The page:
University of Cambridge > Mathematics > Statistical Laboratory > Richard Weber > Unsolved problems > Bomber problem

# The Bomber Problem

Consider a discrete time model in which a bomber must survive for t further epochs before reaching the target where it will drop its bombs. In each epoch there is an independent possibility, with probability p, that the bomber with encounter an enemy fighter plane. The bomber has an integer number of air-to-air anti-aircraft missiles on board, say n. If it fires k of these at the enemy fighter then it survives the encounter with probability 1-alpha^k. (In other words, each missle has a probability \alpha that it misses.) The aim is to survive all encounters occuring over the\$n epochs until the target is reached.

The stochastic dynamic programming equation is clearly,

V(n,t) =(1-p)V(n,t-1) + p max_{1 leq k leq x} (1- alpha^k) V(n-k,t-1)

where V(0,x)=1.

Let k(n,t) be the optimal number of missiles to fire when the state is (n,t) and an enemy fighter is encountered. There are three `obvious' conjectures:

• (A) k(n,t) is nonincreasing in n;
• (B) k(n,t) is nondecreasing in n;.
• (C) n-k(n,t) is nondecreasing in n..

Property (C) is easy to prove. Property (A) has been proved (although the proof is not easy. See  and . Property (B) has never been proved. But it has been tested extensively by numerical solution of the dynamic programming equation. This resolution of (B) remains an intriguing open problem that has been outstanding for 50 years.

I have reported in , however, that (B) is false for a very similar problem, in which there is no n, but the bomber pilot simply wishes to maximize the expected number of epochs he survives before failing to win an encounter with an enemy fighter. The DP equation is very similar.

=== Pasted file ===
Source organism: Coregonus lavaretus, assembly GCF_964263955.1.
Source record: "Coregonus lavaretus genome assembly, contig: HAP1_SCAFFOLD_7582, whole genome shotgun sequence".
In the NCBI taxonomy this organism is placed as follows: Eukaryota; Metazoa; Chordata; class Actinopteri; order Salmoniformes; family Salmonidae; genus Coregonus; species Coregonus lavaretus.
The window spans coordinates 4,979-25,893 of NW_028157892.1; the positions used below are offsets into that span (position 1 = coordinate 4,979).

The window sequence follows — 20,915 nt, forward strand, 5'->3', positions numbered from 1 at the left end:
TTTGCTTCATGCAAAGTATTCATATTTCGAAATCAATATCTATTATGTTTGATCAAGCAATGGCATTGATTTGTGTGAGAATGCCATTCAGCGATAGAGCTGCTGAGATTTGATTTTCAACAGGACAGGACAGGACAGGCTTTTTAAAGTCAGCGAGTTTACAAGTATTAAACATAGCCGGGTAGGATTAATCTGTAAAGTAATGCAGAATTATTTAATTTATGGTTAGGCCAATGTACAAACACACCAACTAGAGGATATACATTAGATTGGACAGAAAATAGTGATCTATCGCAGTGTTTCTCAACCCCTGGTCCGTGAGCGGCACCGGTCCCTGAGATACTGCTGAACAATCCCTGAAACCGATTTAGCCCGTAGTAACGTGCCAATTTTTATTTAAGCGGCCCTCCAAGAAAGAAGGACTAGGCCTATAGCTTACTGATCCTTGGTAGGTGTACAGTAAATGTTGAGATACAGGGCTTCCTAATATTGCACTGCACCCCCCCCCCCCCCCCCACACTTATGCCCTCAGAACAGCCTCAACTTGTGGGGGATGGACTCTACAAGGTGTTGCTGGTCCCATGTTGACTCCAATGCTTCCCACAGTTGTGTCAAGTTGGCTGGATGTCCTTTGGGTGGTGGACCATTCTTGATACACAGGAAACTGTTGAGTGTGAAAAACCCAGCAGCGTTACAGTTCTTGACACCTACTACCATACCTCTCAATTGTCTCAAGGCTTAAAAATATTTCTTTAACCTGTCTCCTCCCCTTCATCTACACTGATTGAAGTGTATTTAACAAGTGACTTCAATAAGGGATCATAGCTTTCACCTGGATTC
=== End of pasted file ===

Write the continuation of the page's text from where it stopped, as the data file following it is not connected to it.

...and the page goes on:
Intuitively, the non-montonity of k(n) comes about because with n missles the bomber pilot can expect to survive about 3 encounters and should fire about n/3 missles for each, whereas with n+1 missles he can expect to survive about 4 encounters and should fire about (n+1)/4 for each. It is this phenomenon that makes the problem different than that originally posed.

More recently, I have found that (B) is false if (1- alpha^k) is replaced by some other concave increasing function of k. See

### References

1. Klinger, A. and Brown, T.A. (1968) Allocating unreliable units to random demands. Stochastic Optimization and Control. Editor Karreman, Publ. 20, Math Research Center, U.S. Army and Univ. Wisconsin, Wiley, NY.

2. Samuel, E. (1970) On some problems in operations research. J. Appl. Prob. 7, 157-164.

3. Weber, R.R. (1985) A problem of ammunition rationing. In Stochastic Dynamic Optimization and Applications in Scheduling and Related Fields, Ed. F.J. radermacher, G. Ritter and S.M. Ross, University of Passau.

4. Weber, R.R. (2011) ABCs of the bomber problem and its relatives, Annals of Operations Research, available here.